Also, if you get a stream of negatives, turn it around: what do YOU propose to put in place to resolve this issue? I find that this tends to either produce a constructive discussion, or cuts short any glass-half-empty complaining.

Leslieknope45 Tue 08-Mar-16 19:47:26

I would certainly go and be quite honest about the fact that you don't need to just hear negative things.
When I was an NQT I didn't have a clue about what to say about parents evenings and I just copied the structure of the teacher next to me- positive, assessments, something to work on, ending positive. If no one has told her, she might not realise how poorly she is communicating.

IthinkIamsinking Tue 08-Mar-16 19:49:42

If she is an NQT she will need some guidance/feedback. Navigating parents evenings are a skill that teachers can only really develop over time and they can be horribly stressful for inexperienced teachers. It would be worth making an appointment and discussing your concerns about the parents evening meeting with the teacher. As an NQT she will have a mentor so might be worth dropping an email to the head to see if her mentor could be involved with your meeting.

IthinkIamsinking Tue 08-Mar-16 19:52:17

or cuts short any glass-half-empty complaining.

The teacher is an NQT. Shame you describe her feedback in that manner. Like any public facing profession it can take time to develop a very particular skill set.

TeddTess Tue 08-Mar-16 19:53:47

i think NQTs should record their parents' evenings and they should be scrutinised one by one with a trainer.

i had a terrible one with DD1
she was a top performer but honestly i came out feeling like she had regressed 5 years.

i hope she has improved! (teacher, not DD!)

IthinkIamsinking Tue 08-Mar-16 19:55:16

Ideally NQT's should have a more experienced member of staff with them when conducting parents evenings.

HelsBels3000 Tue 08-Mar-16 19:55:17

I would definitely have a quiet word with the Head on your way out about some guidance on Parents Evening feedback for NQTs. Maybe the teacher needs mentoring on this.

chuffinalong Tue 08-Mar-16 19:56:18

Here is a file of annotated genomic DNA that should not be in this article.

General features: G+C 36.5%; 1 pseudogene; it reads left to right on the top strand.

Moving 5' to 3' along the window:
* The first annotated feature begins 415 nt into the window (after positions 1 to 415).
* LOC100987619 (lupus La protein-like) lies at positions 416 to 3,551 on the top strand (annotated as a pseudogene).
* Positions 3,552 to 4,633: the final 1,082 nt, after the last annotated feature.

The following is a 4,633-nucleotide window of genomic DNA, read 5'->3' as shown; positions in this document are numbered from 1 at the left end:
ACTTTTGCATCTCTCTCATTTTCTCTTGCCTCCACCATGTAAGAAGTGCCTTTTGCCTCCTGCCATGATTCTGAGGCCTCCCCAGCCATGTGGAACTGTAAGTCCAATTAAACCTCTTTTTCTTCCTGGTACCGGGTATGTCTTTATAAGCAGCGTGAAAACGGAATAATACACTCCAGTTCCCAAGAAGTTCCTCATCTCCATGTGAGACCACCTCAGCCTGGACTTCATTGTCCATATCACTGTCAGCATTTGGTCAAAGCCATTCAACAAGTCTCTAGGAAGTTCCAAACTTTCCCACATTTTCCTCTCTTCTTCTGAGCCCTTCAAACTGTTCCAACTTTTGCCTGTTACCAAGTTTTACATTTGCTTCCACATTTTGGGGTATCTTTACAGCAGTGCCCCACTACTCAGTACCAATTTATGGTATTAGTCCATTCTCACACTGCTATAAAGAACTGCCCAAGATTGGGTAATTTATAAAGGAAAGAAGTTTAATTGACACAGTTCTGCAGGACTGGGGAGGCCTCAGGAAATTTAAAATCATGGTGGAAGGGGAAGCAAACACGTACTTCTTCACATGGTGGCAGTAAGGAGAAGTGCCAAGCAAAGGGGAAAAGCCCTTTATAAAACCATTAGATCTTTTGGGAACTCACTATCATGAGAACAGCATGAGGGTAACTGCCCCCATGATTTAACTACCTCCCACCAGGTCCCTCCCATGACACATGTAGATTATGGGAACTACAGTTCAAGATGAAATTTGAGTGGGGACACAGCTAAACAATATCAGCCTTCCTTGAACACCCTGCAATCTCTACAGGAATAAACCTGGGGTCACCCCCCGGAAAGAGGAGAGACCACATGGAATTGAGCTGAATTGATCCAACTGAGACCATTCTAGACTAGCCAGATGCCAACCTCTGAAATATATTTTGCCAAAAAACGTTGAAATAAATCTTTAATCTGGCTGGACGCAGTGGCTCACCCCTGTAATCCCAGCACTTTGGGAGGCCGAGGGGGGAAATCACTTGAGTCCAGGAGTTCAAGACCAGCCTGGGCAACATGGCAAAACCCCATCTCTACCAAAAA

Thank you both. I can quite imagine how stressful parents evenings can be! I wouldn't like to do them. I'd like her to get the support and guidance she needs rather than just having a moan to the head.

She needs to learn how to deliver what I call a shit sandwich. If you have something negative to say, you start with something positive, deliver the negative then finish with a positive. grin

Mistigri Tue 08-Mar-16 20:01:04

It's not up to parents to teach NQTs how to communicate.

However, my experience is that you encounter "glass half empty" type comments at all levels of experience (and not just in teaching...), and they are very effectively dealt with by moving the discussion quickly onto the teacher's proposed solutions. Often you find that when you do this, the "problem" suddenly becomes not really a problem at all. It's a useful non-aggressive way for both sides to work out when a problem is really a problem smile

IthinkIamsinking Tue 08-Mar-16 20:01:51

I had a parents evening once where one of the teachers spent the whole time slot addressing my DD's sister who had just happened to come along with us. My DD hissed at me to not say anything as the teacher was a much older man nearing retirement who was quite doddery and she felt sorry for him smile

PerettiChelsea Tue 08-Mar-16 20:03:45

I've had a very similar experience & just like your dh I said on the way out 'never going back'! And I didn't, did raise a few eyebrows though, they kept sending me the form! It wasn't so much negative as just meh. She kept calling dd by the wrong name and just didn't have anything to say really, she wanted us to talk. Awful teachef all year as it turned out

IthinkIamsinking Tue 08-Mar-16 20:04:35

It's not up to parents to teach NQTs how to communicate

Who said it was?

CocktailQueen Tue 08-Mar-16 20:06:05

I'd feed back to the teacher or the HT. If every parent is saying the same thing then there's something wrong with the teacher's communication skills. She should be being mentored by a senior member of staff.

Mind you, I'm not keen on the opposite either - 'your child is a pleasure to teach! everything is perfect!' when they're clearly the devil incarnate.

Talk to the teacher - say you felt very disheartened by the parents eve and could she really not think of one positive thing to tell your dd? Because dc ask what their teacher has said, don't they?

IthinkIamsinking Tue 08-Mar-16 20:06:58

say you felt very disheartened by the parents eve and could she really not think of one positive thing to tell your dd

Good approach